Archive for September 2nd, 2010
Well now here’s an odd thing. In an otherwise frankly insulting article supposedly about visa fraud our old friend Don Burleson refers to Oracle Corporations salary survey for Oracle professionals which apparently shows US DBAs earning $97k on average whilst DBA staff in the rest of the world were close to about half of that salary. In a global economy this seems more than a little unlikely. However there are some pretty good reasons to take the salary survey with more than a little salt. As any graduate of a mathematical discipline (including computer science and the like) ought to know drawing statistical conclusions from survey data is notoriously difficult since the sample sizes tend to be small and the population non random. In this case as well it’s a cause for some concern that the source of the survey is a company looking to promote its own training.
In this case Oracle don’t publish the raw survey data – which is a shame – and they quote different figures for the responses to the survey which isn’t encouraging. On the front page we see
The survey was open to all Oracle Certified Associates (OCA), Professionals (OCPs), Masters (OCMs) and Experts (OCEs) worldwide as well as those not currently certified. This salary survey features data compiled from 2,655 respondents in more than 60 countries.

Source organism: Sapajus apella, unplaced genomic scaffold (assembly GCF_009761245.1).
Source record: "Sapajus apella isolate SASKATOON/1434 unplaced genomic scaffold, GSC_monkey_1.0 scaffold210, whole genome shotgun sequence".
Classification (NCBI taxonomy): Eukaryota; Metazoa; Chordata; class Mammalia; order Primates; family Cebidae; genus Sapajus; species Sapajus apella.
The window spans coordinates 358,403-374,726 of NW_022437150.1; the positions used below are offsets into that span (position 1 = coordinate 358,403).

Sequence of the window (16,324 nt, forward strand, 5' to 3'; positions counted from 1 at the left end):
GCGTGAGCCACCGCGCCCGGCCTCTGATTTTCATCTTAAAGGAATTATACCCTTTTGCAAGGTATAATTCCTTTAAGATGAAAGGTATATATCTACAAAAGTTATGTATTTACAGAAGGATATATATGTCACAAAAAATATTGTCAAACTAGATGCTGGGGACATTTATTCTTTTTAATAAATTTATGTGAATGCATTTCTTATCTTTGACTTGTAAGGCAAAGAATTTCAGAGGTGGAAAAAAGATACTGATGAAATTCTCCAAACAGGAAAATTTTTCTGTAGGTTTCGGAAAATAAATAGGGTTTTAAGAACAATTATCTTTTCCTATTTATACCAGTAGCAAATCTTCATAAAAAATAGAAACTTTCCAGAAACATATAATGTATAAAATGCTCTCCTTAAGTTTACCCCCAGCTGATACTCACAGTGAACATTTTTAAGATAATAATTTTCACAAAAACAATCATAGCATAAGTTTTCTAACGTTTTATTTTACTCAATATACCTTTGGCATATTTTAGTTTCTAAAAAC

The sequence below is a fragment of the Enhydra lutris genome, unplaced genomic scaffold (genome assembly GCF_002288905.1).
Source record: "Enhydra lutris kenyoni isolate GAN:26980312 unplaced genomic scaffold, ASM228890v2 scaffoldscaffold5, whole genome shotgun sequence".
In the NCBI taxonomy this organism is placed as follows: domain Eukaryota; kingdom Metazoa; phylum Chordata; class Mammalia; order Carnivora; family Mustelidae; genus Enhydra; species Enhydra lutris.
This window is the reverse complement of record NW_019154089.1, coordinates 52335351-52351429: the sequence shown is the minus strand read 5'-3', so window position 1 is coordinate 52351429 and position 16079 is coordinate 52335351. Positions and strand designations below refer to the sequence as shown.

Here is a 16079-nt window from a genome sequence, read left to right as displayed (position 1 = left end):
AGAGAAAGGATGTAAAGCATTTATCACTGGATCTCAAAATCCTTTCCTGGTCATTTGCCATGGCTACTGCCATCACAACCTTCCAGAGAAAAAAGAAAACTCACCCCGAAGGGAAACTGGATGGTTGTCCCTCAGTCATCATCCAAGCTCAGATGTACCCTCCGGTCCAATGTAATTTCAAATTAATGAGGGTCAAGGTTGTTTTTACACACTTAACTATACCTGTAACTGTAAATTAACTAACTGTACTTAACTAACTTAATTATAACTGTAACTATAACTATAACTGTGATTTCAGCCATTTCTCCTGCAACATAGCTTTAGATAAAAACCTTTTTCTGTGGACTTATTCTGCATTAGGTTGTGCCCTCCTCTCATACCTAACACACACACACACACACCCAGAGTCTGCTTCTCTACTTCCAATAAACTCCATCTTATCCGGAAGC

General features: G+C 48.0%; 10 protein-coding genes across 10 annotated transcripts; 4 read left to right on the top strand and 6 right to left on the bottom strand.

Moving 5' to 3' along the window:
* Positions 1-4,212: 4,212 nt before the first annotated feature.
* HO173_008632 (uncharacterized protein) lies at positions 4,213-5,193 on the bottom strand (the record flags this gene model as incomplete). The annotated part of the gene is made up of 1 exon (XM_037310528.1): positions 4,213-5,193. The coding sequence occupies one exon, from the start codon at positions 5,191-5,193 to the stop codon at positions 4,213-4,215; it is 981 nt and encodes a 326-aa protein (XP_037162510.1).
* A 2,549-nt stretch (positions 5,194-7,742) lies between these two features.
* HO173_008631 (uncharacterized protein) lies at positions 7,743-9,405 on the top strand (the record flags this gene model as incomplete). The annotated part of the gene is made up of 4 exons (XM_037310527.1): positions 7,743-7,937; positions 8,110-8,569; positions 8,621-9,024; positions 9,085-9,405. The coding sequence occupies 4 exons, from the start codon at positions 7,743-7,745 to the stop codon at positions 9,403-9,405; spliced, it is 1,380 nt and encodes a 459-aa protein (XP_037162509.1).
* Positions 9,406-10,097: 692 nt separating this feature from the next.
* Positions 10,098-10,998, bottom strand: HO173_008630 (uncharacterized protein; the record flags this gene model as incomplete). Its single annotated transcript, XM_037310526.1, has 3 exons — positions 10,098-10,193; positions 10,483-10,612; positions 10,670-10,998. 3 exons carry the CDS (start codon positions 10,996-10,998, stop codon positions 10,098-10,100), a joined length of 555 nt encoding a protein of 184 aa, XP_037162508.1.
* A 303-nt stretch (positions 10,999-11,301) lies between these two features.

Whereas on the salary by region page we see
We had respondents from over 95 countries worldwide
This immediately suggests to us that the sample size could be quite small for a number of nations (on average taking the smaller number that’s 44 respondents per country, taking the figure of 95 its 27). It is of course likely that the figures for the US, UK, India, Germany,Japan etc may be quite large with other countries poorly represented. because Oracle don’t publish the data set we don’t know.
In addition there are some quite interesting breakdowns on the Oracle Website. In EMEA for example just 31% of respondents work for companies that employ more than 5,000 people, in the US that figure is over 50%. It’s not unreasonable to suppose that candidates who work at larger organisations with more employees, more databases and more money likely earn larger salaries than those who work at smaller ones.
Similarly there’s an oddity in the EMEA figures regarding experience where we are expected to believe that on starting out (0-2 years) an administrator can expect a salary of $43k, but after that first job move, obtaining certifications and showing their aptitude (3-4 years) the salary average drops to just $34k.
These sorts of oddities make me rather suspicious of the pretty graphs on the Oracle education site, but probably the killer for me is the fact that (like other governments around the world) the US Govt maintains statistics on employment. You can find these at http://www.bls.gov/oes/current/oes_nat.htm#15-0000 where we have a nice category for Database Administrators and an estimated mean salary of $75k. The breakdown of these figures is almost certainly publicly available.